Every saver and consumer, being exposed to inflation, should evaluate a form of coverage of this risk. As traditional investment classes can suffer from periods of persistent inflation, the use of ILBs as a form of protection allows us to ensure a real return to the portfolio in various market contexts.
Are the returns guaranteed?
If the ILBs are held until maturity, the price fluctuation due to changes in real yields does not really count. Before maturity, however, the market value of the security rises or falls relative to its face value. Thus, ILBs revalue in the market if real yields fall and devalue if real yields rise.
In other words, if, during the life of an ILB, the economy goes through a phase of deflation, that is a prolonged fall in prices, the inflation-adjusted capital can fall below the nominal value. Subsequent coupon payments will then be based on this deflation-weighted value. However, many countries that issue ILBs, such as the USA, Australia, Germany, and France, offer a deflation floor upon maturity. This means that if deflation brings the capital below the nominal value, the investor still receives the nominal value at maturity. Thus, while the coupon payment is based on the capital weighted for inflation or deflation, at maturity the investor receives the highest amount between the capital adjusted for inflation and the initial nominal value.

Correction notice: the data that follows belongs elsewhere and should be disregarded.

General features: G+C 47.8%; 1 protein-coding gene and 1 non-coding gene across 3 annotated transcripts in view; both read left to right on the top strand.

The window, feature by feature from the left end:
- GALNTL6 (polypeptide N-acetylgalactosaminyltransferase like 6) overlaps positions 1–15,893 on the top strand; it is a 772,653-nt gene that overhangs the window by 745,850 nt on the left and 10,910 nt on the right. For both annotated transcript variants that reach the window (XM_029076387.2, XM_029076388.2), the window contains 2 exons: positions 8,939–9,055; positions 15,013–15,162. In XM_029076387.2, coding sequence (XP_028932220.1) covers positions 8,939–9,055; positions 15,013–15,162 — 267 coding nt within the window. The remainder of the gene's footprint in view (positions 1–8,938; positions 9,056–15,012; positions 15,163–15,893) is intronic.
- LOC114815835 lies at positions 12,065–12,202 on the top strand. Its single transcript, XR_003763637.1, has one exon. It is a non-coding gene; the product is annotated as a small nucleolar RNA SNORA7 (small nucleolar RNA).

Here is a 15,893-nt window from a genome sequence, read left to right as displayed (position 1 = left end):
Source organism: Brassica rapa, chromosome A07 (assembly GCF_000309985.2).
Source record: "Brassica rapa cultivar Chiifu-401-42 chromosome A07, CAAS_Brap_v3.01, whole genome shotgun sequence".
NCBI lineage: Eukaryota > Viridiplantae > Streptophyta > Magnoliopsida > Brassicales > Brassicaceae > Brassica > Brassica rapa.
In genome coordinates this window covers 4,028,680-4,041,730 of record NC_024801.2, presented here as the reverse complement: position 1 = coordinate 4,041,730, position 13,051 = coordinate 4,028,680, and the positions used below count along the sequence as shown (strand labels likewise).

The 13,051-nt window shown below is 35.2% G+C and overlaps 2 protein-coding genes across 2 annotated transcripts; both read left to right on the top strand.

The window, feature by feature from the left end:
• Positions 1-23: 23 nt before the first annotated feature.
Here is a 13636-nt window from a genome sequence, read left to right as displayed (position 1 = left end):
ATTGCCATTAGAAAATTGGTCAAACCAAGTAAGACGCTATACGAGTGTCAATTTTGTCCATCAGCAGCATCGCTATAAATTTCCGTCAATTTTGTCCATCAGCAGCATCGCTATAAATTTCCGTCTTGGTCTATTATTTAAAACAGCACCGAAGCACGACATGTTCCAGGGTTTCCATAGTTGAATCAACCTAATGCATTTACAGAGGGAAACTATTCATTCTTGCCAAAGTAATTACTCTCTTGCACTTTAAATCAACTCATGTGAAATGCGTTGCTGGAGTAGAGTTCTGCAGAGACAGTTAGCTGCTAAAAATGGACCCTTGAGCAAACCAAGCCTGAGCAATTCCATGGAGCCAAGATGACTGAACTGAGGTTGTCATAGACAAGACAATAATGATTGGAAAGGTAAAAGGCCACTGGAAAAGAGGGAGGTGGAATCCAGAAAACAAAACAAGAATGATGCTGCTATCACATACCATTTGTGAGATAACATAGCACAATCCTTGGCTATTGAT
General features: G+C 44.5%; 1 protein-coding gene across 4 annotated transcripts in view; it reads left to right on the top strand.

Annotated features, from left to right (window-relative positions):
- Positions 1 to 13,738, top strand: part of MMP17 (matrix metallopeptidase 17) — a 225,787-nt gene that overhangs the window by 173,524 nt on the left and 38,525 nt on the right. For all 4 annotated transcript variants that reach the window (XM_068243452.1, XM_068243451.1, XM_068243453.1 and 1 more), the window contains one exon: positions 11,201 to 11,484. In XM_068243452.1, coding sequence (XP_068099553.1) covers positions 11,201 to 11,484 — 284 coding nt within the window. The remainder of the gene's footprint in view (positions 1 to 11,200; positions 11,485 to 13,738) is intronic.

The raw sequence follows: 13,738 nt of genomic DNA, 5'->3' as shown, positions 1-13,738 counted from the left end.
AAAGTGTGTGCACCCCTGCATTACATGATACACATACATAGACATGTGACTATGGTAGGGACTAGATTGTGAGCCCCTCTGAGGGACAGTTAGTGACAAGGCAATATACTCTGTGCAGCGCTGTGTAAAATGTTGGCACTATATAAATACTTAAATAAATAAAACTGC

Are there any other benefits?
Other advantages coming from the inclusion of ILBs in a traditional equity and bond portfolio include greater diversification and lower volatility. In fact, ILBs have historically shown a low correlation with stocks, commodities, and other asset classes, and react differently from them to market changes. Consequently, including them in a portfolio allows the portfolio itself to be more diversified and less volatile, which positively alters the trade-off between risk and return even in cases where the total losses remain the same.
The break-even inflation rate
To compare ILBs and nominal government bonds and determine their relative value, one can compare nominal and real yields, and calculate the break-even inflation rate, that is, a value that indicates the inflation expectations implicit in the market. If the effective inflation rate during the bond’s life is higher than the breakeven rate, investors earn more with ILBs by assuming a lower inflation risk. If the actual inflation rate is below expectations, the nominal bond with the same maturity offers a higher yield, albeit with higher inflation risk.
For example, if a 20-year Canadian government bond yields 3% and a Canadian 20-year real-yield bond yields 0.5%, the breakeven inflation rate is 2.5%. If you think that for the next 20 years Canada will have inflation above 2.5%, you should prefer Canadian real-yield bonds.
Anyone who has savings or consumes goods and services is exposed to inflation and can benefit from an investment in ILBs. Furthermore, ILBs react in a particular way to various economic contexts and therefore represent an essential diversification tool within a broader portfolio and in general, allow to reduce its overall volatility.